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An artist and a nobelman

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One of the (many) aspects I admire and appreciate about Mario Vargas Llosa is his interest in visual art.  The connection between visual art and literacy being one of the great passions of my life, I feel a kinship with the author of In Praise of the Stepmother, a novel that includes fantastical elaborations on six great paintings, each of which is reproduced in the text.

I was thinking of Vargas Llosa earlier this week when I was in the Tate Modern.  First, I thought of him when I saw a Francis Bacon akin to the "Head I" that is among the paintings featured in In Praise of the Stepmother.  Then I thought of him as I walked through the Gaugin exhibit.  Gaugin's paintings seemed to court literary exploration.

In the gift shop at the conclusion of the exhibit, I found a copy of Vargas Llosa's novel, This Way to Paradise, which is inspired by Gaugin's life.  Imagine my delight at reading, in the second chapter, Vargas Llosa's take on the creation of Gaugin's masterpiece, "Manao Tupapau."  Vargas Llosa had beat me to the very literary exploration I'd sensed the paintings invited.

Congratulations on the Nobel Prize in Literature, Mario Vargas Llosa.  The stunning accomplishment of your oeuvre has merited this honor, but more importantly has earned your place among books well-loved for ages.

(Image of Mario Vargas Llosa from The Guardian)

A warning to the ostrich readers

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Jacob_Jordaens_King_Candaules_of_Lydia_Showing_his_Wife_to_Gyges .jpg
Mario Vargas Llosa's In Praise of the Stepmother is a slim, nasty novel about the devastating consequences of allowing oneself to be too bedazzled by gorgeous painting.

The story charts the spectacular destruction of the marriage of Don Rigoberto and Donna Lucrecia, a middle-aged couple in Lima who marry despite Donna Lucrecia's concerns about becoming a stepmother to Don Rigoberto's son, Fonchito.  Don Rigoberto focuses so completely on his rich fantasy life - a fantasy life augmented by his reproductions of smutty nudes by the likes of Titian and Jordaens (left) - that he doesn't notice the hazards that cause Donna Lucrecia anxiety.  For her own part, despite her awareness of the dangers, Donna Lucrecia doesn't know how to manage the risks and so falls prey to Fonchito, who first seduces her and then exposes her to  Don Rigoberto.

The novel contains lovely reproductions of the paintings that animate Don Rigoberto's and Donna Lucrecia's sexual fantasies.  These fantasies involve detailed narrative accounts of the naughty doings that the paintings portray, narratives that - in their attentiveness to the minutiae of the visual art - contrast starkly with the couple's myopic view of encroaching (and menacing) reality.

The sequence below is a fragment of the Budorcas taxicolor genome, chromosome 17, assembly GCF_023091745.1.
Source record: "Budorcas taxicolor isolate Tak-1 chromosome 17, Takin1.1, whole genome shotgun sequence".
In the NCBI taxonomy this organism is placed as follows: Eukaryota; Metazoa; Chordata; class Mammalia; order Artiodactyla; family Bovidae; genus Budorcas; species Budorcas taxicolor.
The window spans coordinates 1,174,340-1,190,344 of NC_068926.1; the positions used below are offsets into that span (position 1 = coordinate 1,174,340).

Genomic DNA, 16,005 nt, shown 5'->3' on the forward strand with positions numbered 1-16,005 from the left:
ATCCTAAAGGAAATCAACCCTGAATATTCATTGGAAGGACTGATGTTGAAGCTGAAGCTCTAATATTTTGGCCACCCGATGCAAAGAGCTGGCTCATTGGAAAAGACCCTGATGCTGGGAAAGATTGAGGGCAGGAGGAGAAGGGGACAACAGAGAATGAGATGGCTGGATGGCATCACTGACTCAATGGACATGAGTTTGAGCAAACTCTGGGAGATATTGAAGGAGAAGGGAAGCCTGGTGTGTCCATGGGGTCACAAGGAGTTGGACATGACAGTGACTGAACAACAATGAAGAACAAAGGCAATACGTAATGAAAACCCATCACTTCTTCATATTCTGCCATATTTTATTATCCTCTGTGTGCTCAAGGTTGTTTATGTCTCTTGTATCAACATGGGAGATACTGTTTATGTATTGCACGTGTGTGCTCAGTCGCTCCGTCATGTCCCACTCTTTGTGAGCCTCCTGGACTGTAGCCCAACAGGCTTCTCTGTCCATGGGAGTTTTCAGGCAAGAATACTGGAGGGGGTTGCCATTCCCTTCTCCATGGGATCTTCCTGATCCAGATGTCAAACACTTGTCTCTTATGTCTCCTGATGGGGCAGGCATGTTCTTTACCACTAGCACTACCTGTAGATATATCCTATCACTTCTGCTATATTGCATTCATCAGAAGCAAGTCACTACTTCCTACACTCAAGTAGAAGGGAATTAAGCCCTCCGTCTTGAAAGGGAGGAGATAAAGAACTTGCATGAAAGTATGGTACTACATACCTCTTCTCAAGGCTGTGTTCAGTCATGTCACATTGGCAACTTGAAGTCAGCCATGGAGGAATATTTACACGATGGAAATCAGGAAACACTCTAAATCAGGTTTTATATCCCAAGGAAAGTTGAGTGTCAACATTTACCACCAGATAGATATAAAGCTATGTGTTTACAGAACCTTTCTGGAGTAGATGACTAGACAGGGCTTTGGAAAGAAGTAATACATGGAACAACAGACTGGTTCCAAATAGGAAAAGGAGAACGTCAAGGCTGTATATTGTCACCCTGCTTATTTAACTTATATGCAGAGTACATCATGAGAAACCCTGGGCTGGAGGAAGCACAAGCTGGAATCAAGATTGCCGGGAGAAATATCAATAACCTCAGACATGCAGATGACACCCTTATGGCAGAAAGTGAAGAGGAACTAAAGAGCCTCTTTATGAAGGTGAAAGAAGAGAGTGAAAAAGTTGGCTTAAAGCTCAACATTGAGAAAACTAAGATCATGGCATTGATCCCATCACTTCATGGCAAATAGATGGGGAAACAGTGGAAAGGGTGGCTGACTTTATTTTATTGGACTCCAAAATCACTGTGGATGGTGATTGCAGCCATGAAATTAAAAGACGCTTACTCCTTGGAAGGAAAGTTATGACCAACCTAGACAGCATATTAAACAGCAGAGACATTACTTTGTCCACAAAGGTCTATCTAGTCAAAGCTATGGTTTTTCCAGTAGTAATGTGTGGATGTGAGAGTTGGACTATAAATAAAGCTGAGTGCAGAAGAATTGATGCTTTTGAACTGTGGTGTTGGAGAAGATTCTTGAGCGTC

In his portrayal of Don Rigoberto and Donna Lucrecia, Vargas Llosa is not merely mocking people who devote more energy to their fantasies than to their flesh-and-blood lives.  Rather, he takes aim at the narrowness and lack of ambition of the lives (and, consequently, the imaginations) of Don Rigoberto and Donna Lucrecia. 

Don Rigoberto, for example, engages in an elaborate, nightly pre-sex ritual, during which he secludes himself in the bathroom and devotes obsessive attention to one part of his body each day of the week.  One night - ear night (removing wax and tweezing unwanted hairs) - Don Rigoberto muses:

"Happiness exists," he repeated to himself, as he did every night.  Yes, provided one sought it where it was possible.  In one's own body and in that of one's beloved, for instance; by oneself and in the bathroom; for hours or minutes on a bed shared with the being so ardently desired.  Because happiness was temporal, individual, in exceptional circumstances twofold, on extremely rare occasions tripartite, and never collective, civic.  It was hidden, a pearl in its seashell, in certain rites or ceremonial duties that offered human beings brief flashes and optical illusions of perfection.  One had to be content with these crumbs so as not to live at the mercy of anxiety and despair, slapping at the impossible.  Happiness lies hidden in the hollow of my ears, [Don Rigoberto] thought, in a mellow mood.

(p. 29.)  I had wondered why Vargas Llosa (and his publisher) had gone to the trouble of reproducing the paintings in In Praise of the Stepmother, since doing so inevitably made the book more expensive.  But when I read, "Happiness lies hidden in the hollow of my ears," I had my answer.  Anyone who can gaze upon the art slipped between the pages of the novel and yet still conclude that happiness is as confined a condition as may be experienced from wax-free ear canals deserves to have his wife seduced by his son.

In Praise of the Stepmother is a condemnation of the Philistine, and particularly of aesthetic pretensions of the nouveau riche.  Like a snubbed Yahweh smoting some unfortunate idolaters, Vargas Llosa deals pitilessly with this hapless couple, allowing them to ignore that the powers unleashed by great art are complex and uncontrollable, and ultimately crushing his protagonists under the weight of their ignorance.

Though Vargas Llosa's vengeance is confined to the imagined world of his novel, In Praise of the Stepmother stands as an unmistakable warning to those who, rather than blind themselves with paintings, bury themselves in books.

(Image of Jacob Jordaens King Candaules of Lydia Showing his Wife to Gyges from National Museum of Sweden website)

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This page is an archive of recent entries in the In Praise of the Stepmother category.

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